The concepts of enthalpy, entropy, and Gibbs free energy are integral to the study of thermodynamics. However, many beginners find it difficult to grapple with these concepts in the classroom. Plotting and interpreting energy surfaces comprise a helpful technique to understand reaction energetics. But the three-dimensional nature of these energy surfaces often makes them difficult to visualize in the conventional classroom setting.
Educators can use a variety of innovative methods to make these thermodynamics concepts easier to grasp for their students. Here, we list five engaging ways to teach about energy surfaces and spontaneous reactions to help students learn.
Interactive models offer students an opportunity to creatively approach a subject in a manner independent of conventional classroom teachings. This independence-oriented approach to learning can aid students in choosing their own pace when tackling intellectually tough topics. Thermodynamics, which combines some challenging concepts in physics and chemistry, is one such topic. Educators should consider using interactive models to teach thermodynamics principles and techniques like energy surfaces or spontaneous reactions.
For example, in Labster’s energy surfaces and spontaneous reactions simulation, students interact with virtual energy surfaces to understand concepts like:
· Enthalpy of combustion and enthalpy of formation,
· Hess’s law and its application in calculating enthalpy change, and
· Spontaneous reactions, whether exothermic or endothermic.
Lecturing, while necessary, can often become a monotonous and boring method of teaching. This is especially true when teaching complicated subjects like energy surfaces and spontaneous reactions. Class activities and games can prove to be effective diversions from conventional teaching.
Here is an example. You can conduct a timed competition where students must identify the most energy-efficient chemical reaction out of a long list. As students race against time to win, they will get better at energetics calculations and thermodynamics analyses.
Technologies like simulation and holographic animation are akin to a pop-up book. They are able to generate awe and wonder while empowering the users with knowledge in an interactive way.
Take Labster’s energy surfaces and spontaneous reactions simulation, for example. Our simulation presents students with 3D holographic energy surfaces which they can use to understand enthalpy calculations. To learn the concept better, the students also visualize, through simulation, the combustion of propane on the holographic energy surface. Thus, animation and simulation allow students to readily interact with the subject matter, both mentally and visually.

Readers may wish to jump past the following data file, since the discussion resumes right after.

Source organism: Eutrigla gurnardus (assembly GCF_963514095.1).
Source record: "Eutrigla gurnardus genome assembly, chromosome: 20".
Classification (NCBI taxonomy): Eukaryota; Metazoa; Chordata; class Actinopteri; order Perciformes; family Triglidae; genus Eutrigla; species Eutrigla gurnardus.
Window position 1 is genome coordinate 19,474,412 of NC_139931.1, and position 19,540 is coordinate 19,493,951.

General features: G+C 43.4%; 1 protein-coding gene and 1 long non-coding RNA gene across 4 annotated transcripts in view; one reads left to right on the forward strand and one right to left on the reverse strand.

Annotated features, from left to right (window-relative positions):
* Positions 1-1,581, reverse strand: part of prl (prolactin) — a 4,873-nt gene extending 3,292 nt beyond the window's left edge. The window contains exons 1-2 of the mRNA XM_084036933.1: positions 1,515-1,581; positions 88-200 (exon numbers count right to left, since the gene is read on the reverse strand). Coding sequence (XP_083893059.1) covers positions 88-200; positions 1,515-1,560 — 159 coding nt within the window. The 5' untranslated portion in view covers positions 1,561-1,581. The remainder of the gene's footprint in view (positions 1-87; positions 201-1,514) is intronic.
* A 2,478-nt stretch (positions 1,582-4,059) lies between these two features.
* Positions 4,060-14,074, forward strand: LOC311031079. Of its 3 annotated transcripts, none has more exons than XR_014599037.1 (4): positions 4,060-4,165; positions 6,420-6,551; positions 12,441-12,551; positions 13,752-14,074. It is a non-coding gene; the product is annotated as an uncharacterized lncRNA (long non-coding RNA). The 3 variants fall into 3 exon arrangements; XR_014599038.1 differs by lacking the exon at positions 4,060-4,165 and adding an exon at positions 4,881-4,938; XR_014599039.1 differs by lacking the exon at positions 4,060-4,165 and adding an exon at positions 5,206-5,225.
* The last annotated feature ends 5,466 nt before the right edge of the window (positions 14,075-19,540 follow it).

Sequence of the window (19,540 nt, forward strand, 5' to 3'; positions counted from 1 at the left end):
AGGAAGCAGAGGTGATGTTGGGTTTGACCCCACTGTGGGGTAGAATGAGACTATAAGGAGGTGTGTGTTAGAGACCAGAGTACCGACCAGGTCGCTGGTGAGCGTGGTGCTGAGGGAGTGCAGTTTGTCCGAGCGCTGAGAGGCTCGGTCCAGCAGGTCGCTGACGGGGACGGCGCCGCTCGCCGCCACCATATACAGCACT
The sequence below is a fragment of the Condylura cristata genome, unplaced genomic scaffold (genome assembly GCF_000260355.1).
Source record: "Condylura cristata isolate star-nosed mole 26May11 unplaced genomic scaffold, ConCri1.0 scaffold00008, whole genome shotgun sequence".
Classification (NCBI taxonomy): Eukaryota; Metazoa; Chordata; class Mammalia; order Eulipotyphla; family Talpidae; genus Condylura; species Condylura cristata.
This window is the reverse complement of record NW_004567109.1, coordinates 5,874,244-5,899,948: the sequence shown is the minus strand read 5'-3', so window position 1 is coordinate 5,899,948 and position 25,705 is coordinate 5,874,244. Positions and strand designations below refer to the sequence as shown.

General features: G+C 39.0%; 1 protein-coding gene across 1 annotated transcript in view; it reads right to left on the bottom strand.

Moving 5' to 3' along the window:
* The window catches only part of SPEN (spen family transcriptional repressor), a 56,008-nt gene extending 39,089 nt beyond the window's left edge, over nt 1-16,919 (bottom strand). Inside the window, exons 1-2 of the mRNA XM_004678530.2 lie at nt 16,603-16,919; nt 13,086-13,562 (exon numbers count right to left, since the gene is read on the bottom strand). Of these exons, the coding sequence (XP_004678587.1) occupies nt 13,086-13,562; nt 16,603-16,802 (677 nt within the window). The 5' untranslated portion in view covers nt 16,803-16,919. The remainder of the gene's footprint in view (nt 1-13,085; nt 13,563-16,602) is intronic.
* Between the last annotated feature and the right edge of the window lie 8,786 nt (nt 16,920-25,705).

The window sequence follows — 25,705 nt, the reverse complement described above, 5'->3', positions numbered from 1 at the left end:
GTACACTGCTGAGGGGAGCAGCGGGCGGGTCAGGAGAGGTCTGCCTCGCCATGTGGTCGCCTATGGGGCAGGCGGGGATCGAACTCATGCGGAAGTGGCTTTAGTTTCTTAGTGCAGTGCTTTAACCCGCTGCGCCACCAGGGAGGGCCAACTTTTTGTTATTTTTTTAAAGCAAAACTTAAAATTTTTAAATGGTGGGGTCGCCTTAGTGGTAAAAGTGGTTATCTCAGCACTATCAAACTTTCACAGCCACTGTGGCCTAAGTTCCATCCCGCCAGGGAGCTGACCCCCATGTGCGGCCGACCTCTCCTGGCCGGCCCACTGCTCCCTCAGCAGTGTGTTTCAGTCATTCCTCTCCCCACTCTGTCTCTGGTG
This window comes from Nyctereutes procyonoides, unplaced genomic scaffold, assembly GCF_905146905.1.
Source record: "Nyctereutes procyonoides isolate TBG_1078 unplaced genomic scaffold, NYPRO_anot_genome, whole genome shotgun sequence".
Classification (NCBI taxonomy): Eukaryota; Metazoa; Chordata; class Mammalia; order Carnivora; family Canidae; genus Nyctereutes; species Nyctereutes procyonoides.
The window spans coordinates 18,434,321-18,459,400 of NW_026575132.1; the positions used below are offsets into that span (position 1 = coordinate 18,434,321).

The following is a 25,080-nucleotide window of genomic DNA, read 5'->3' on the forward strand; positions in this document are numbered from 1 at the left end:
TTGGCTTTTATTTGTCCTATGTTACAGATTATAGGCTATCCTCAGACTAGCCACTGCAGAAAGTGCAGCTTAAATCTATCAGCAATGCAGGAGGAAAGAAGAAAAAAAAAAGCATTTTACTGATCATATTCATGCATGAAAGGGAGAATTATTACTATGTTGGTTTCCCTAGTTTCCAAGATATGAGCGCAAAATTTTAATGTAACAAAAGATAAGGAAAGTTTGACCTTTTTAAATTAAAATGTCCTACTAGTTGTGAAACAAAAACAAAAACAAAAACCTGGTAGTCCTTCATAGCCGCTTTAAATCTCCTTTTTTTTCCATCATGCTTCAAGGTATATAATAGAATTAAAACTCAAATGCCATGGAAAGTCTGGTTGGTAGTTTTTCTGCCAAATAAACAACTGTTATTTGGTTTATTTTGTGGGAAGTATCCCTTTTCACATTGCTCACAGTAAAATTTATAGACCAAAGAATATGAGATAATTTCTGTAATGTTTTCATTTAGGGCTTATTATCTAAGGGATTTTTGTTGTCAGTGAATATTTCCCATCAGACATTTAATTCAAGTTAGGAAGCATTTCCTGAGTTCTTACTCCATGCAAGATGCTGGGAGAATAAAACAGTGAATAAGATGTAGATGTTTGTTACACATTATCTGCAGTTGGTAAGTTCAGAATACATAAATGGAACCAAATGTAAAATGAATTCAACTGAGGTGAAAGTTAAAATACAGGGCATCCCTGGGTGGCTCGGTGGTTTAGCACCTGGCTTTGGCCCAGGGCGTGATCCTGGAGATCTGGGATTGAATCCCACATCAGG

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More often than not, the tougher the study topic, the lower the students’ motivation to study it. What can you, as educators, do to keep your students’ motivation level high? One way is to spend some time discussing the career opportunities that a topic of study can create or support.
For example, while teaching energy surfaces and spontaneous reactions, tell your students how biophysical chemists use energy surfaces to predict the behavior of biomolecules under a given set of conditions. Tell them how chemical engineers working on energy storage devices must use energy surfaces to improve their products. Discuss how environmental scientists studying air pollution benefit from a knowledge of spontaneous reactions when trying to reduce harmful emissions.
Some topics of study tend to be very distant from students’ everyday lives. It is up to educators to shorten the distance between classroom knowledge and real-world scenarios. The first step towards this is to connect your study topic to its real-world applications.
For example, talk to your students about how learning about energy surfaces and spontaneous reactions is useful in the pharmaceuticals, materials, and energy production sectors. Discuss how catalytic converters and emission control devices would not be possible without an understanding of crucial energetics concepts. Talk about how designing (and predicting the outcome of) enzymatic reactions requires thorough knowledge of reaction energetics.
Energy surfaces and spontaneous reactions are crucial but complex subtopics in the larger area of thermodynamics. It is important that educators look for effective methods to teach these subtopics to their students, and the creative methods we have discussed here can be of great help.
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